It seemed like it would be a different off-season for the Royals after signing Minor and Santana. However, after some early expenditures on the former Texas/Oakland pitcher and Cleveland first baseman, Dayton Moore kind of stayed to his typical off-season script: cheap contracts to guys looking for a bounce back or Minor League deals to players looking for redemption in Kansas City. Taylor, Davis, Santana (Ervin not Carlos), and Alberto could all return to form in 2021 with the Royals. That being said, they could all burn out as well. If they do, at least they will not cost the Royals a whole lot of cash to part ways.

The Royals didn’t have a BAD off-season by any means. They really didn’t lose anyone of note, and they are a better club than they were a year ago. But how much better? After all, on a pro-rated basis, they were a 70-win team a year ago. What are they now? A 75-win team? An 80-win team? Is that good enough to escape fourth place in the Central? And is it enough to generate serious interest in the Royals in the time of the “Chiefs Juggernaut”?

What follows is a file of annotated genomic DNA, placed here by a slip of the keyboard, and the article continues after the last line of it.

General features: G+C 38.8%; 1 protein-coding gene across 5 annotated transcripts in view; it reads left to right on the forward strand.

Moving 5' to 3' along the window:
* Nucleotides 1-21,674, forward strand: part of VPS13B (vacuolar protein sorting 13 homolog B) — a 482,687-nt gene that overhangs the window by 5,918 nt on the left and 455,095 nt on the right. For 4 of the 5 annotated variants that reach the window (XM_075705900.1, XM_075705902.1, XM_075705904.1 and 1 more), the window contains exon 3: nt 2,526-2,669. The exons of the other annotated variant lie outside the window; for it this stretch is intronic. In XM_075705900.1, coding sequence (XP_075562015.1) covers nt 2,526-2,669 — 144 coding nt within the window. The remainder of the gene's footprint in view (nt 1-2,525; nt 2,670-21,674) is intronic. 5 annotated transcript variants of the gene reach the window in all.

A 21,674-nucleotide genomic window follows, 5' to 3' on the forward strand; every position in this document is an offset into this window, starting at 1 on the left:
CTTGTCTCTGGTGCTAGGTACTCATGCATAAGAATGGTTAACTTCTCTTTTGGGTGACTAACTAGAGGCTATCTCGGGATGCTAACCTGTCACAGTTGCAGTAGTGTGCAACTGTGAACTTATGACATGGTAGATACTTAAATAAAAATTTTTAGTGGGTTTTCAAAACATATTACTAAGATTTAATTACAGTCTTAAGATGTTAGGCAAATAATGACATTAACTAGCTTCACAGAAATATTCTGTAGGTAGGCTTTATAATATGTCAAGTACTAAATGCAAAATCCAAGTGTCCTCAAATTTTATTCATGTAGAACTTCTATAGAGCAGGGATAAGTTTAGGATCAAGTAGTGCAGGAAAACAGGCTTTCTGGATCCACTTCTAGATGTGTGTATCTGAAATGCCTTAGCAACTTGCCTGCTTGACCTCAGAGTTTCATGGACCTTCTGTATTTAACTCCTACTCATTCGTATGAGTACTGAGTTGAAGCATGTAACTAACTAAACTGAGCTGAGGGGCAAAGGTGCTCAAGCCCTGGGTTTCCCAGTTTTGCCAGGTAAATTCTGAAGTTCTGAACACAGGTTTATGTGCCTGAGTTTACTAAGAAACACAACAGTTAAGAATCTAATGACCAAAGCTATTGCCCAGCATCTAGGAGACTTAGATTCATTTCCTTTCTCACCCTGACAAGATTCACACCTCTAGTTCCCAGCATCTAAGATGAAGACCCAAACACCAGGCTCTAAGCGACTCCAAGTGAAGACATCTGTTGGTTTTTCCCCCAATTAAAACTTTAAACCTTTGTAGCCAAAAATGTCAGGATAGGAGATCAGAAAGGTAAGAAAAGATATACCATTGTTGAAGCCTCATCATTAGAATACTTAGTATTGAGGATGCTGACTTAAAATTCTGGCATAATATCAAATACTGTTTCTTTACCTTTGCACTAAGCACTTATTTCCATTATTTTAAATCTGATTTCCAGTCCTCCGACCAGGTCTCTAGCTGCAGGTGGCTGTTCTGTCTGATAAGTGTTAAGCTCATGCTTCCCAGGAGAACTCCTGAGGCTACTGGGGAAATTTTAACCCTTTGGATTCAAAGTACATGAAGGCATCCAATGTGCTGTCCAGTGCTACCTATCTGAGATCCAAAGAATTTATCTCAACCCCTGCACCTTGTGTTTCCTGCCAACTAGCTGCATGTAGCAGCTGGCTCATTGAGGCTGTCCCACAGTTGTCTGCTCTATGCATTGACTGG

It was a more exciting off-season than what Royals fans were used to the past couple of years. Nonetheless, it still feels a little disappointing, especially after the early Minor and Santana signings generated hope that the Royals could’ve gotten another big free agent this Winter. The Royals are still playing for 2022 and 2023, but it’s been a tough past three years. Royals fans want to see a significant winner at Kauffman Stadium sooner rather than later.

Grade: B- (Santana and Minor were nice, but it felt like the Royals missed on some opportunities in free agency where they could’ve gotten a productive free agent cheaper than most seasons).

Minnesota Twins

  • Key Additions: Andrelton Simmons (FA), J.A. Happ (FA), Alex Colome (FA), Hansel Robles (FA), and Nelson Cruz (FA, re-sign).
  • Key Losses: Eddie Rosario (FA, Indians), Matt Wisler (FA, Giants), Trevor May (FA, Mets), Alex Avila (FA, Nationals), Ehire Adrianza (FA, Braves), Tyler Clippard (FA, unsigned), Sergio Romo (FA, unsigned), Jake Odorizzi (FA, unsigned), Marwin Gonzalez (FA, unsigned), and Homer Bailey (FA, unsigned).